• Dwight Howard as ambivalent host. During the preseason, Howard requested that the Magic trade him to the Nets, Lakers or Mavericks. It is a desire that the Magic have refused to consummate and that he has yet to rescind. The Magic already had a superior franchise center in Shaquille O'Neal, who left Orlando as a young free agent in 1996, and at the moment, owner Rich DeVos is acting as if he is inclined to call Howard's bluff. There may be some posturing involved, of course, but DeVos sounds as if he is unwilling to deal the second-biggest star his team has ever had, with the hope that Howard may yet be persuaded to commit long-term to remaining in Orlando.
Despite Howard's antagonizing hints of wanting to play elsewhere, the impact has not been as horrible as some had expected. Magic fans have remained supportive of Howard, and his finely coached 22-13 team is second in the Southeast Division, behind LeBron James' Heat.
Will a successful All-Star weekend help get Howard to re-sign with Orlando? It's probably naïve to think he can be swayed by a one-off event. But Magic fans will try anyway.
At the same time, Howard should be further warned: If he embraces their cheers but follows through on his insistence on being moved, then the fans who appear to love him now will hate him for years afterward. They may not hate him as much as Cleveland hates LeBron, but they're going to hate him all the same. That kind of underlying truth creates an odd environment for Howard to serve as unofficial host of the weekend's events.
• LeBron James as MVP? James has been the best player of the shortened season and is on his way to a third MVP award in four years. And he may also go into Sunday's game pursuing his third All-Star MVP. Protocol would suggest that players may defer to Howard, but it will be interesting to see if James plays with an edge. After all, Orlando is a divisional rival to Miami, and the Magic organization -- Howard included -- took joy in taunting LeBron after his move to Miami last season.
• The pairing of Kevin Durant and Russell Westbrook. These two young stars are combining for 51.4 points per game to give the Thunder the best record in the league at 27-7 (tied with Miami). Will they combine for as many points on Sunday, or will they be outscored by the rival pairings of Chris Paul and Blake Griffin of the Clippers, or by Andrew Bynum and four-time All-Star MVP Kobe Bryant of the Lakers?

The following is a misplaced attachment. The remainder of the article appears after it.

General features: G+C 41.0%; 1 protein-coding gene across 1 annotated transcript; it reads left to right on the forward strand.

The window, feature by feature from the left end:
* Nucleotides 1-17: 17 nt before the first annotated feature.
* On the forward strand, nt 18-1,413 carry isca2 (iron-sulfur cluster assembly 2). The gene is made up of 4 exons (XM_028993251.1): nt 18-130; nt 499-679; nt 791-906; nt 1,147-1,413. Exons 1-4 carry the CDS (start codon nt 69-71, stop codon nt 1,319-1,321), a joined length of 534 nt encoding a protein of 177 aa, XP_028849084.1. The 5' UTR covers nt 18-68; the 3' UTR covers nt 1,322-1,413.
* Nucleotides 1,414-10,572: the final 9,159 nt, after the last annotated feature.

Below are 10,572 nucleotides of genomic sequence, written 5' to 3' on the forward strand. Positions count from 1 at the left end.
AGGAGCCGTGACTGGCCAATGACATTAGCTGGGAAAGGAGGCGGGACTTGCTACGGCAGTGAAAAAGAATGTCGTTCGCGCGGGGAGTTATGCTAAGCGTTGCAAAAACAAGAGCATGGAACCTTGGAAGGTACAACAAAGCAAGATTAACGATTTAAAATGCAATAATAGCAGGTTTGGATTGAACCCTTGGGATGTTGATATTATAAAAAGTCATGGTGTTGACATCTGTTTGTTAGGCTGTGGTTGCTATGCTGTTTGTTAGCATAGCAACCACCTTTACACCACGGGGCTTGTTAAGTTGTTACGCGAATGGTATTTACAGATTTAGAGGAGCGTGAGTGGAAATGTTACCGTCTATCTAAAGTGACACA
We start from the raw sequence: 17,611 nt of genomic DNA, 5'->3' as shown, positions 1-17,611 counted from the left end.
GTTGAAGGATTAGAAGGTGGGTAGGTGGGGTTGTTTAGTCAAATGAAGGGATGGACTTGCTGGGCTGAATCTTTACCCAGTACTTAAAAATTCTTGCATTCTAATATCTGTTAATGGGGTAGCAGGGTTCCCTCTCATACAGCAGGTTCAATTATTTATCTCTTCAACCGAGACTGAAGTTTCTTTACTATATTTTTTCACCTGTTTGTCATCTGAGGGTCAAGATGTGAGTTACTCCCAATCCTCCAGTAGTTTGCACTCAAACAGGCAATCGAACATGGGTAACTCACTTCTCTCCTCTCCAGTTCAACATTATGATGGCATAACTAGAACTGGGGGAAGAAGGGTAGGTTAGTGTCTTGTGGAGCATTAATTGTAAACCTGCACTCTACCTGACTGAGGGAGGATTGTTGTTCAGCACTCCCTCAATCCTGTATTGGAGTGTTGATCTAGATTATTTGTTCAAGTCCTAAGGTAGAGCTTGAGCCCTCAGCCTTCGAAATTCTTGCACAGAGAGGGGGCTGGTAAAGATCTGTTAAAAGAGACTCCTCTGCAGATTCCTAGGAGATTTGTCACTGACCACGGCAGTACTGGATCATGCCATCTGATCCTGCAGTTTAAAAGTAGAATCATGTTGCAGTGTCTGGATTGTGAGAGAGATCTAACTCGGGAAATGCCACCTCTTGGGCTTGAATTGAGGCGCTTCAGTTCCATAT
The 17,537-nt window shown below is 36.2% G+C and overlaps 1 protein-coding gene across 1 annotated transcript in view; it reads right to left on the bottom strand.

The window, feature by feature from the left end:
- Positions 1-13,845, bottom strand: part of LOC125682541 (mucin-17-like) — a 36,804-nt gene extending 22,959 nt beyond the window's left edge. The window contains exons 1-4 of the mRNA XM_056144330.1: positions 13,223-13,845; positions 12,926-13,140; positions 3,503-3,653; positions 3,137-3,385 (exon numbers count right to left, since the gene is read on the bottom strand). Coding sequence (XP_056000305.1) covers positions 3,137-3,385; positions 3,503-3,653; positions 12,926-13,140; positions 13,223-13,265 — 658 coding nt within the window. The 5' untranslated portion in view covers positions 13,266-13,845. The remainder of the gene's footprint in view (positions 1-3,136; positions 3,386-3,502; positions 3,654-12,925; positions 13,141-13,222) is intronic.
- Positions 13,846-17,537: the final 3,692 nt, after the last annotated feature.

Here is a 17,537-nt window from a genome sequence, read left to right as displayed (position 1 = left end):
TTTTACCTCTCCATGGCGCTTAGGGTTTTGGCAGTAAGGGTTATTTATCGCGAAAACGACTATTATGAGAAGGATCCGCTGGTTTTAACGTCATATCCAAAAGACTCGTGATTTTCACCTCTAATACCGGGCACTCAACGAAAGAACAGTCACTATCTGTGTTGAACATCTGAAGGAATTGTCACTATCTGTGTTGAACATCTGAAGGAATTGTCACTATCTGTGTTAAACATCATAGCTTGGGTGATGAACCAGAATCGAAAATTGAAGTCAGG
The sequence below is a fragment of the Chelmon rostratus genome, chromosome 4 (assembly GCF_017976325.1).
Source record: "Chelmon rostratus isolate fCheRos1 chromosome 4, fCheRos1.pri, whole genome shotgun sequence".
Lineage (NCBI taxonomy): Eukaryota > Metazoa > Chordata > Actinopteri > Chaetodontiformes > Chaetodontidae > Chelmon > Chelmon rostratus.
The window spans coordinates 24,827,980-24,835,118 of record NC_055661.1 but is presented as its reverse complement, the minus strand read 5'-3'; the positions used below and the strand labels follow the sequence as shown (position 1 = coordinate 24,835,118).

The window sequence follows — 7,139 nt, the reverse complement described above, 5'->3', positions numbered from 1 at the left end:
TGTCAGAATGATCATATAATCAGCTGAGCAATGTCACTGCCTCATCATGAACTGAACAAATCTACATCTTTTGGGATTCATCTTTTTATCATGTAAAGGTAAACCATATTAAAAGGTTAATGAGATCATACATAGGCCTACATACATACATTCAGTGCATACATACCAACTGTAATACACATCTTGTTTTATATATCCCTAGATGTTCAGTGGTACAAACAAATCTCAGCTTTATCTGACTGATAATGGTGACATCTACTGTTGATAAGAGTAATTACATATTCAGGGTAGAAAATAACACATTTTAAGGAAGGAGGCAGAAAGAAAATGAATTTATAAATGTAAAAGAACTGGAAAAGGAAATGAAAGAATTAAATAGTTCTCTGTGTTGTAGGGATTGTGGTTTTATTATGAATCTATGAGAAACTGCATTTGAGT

• Jeremy Lin. Perhaps you've heard of him. Never before has the Rising Stars Challenge held more meaning. Or, to be more accurate: Never before has this pointless game held any meaning. But the presence of Lin will create one-time-only interest (along with the coaching of Charles Barkley and Shaq, who chose the two teams). Apart from the half-dozen biggest household names (Bryant, James, et al.), Lin will be one of the weekend's biggest attractions. If he maintains a level of play that's anything close to what he has done over the last few weeks for New York, then in one year he could be voted by the fans to start in the real All-Star Game.
• The last-minute invitation of Rajon Rondo. The Celtics' point guard was bypassed by the Eastern Conference coaches even though he ranks second in the league with 9.5 assists, but he was named as an injury replacement for Hawks shooting guard Joe Johnson. Rondo's appearance in Orlando comes at a potentially awkward time: He was suspended from Boston's previous two games -- ugly losses at Dallas and Oklahoma City -- after throwing the ball at a referee in anger over an uncalled foul. With his struggling team in a free-fall amid his promises to emerge as a leader, it was an inexplicable act of dereliction.
His failure also served to heighten well-founded speculation that the Celtics will investigate potential trades for Rondo leading up to the March 15 deadline. He is by far their most valuable trade asset as team president Danny Ainge seeks to end the Big Four era in search of a new dynamic with a more promising future. But no meaningful moves are expected before March 1, when players who were acquired after the lockout will become eligible for trades.
• Lockout hangover. Remember the many anonymously sourced threats during the lockout negotiations that players would be unwilling to cooperate with the NBA's community service work and marketing endeavors? As yet there has been few obvious signs that the players have held on to grudges left over from the contentious negotiations. If bad feelings remain, they are likely to emerge this weekend as players congregate with commissioner David Stern and are reminded of how they felt a few months ago.
• Saturday's contests. Here is how it's going to go down: Somebody is going to win the Taco Bell Skills Challenge, and somebody else is going to win the Foot Locker Three-Point Contest, and then a third player will win the Sprite Slam Dunk Contest. It is all going to take place and there is nothing anybody can do to stop it. And, no, there will be no Blake Griffin jumping over a Kia this time around.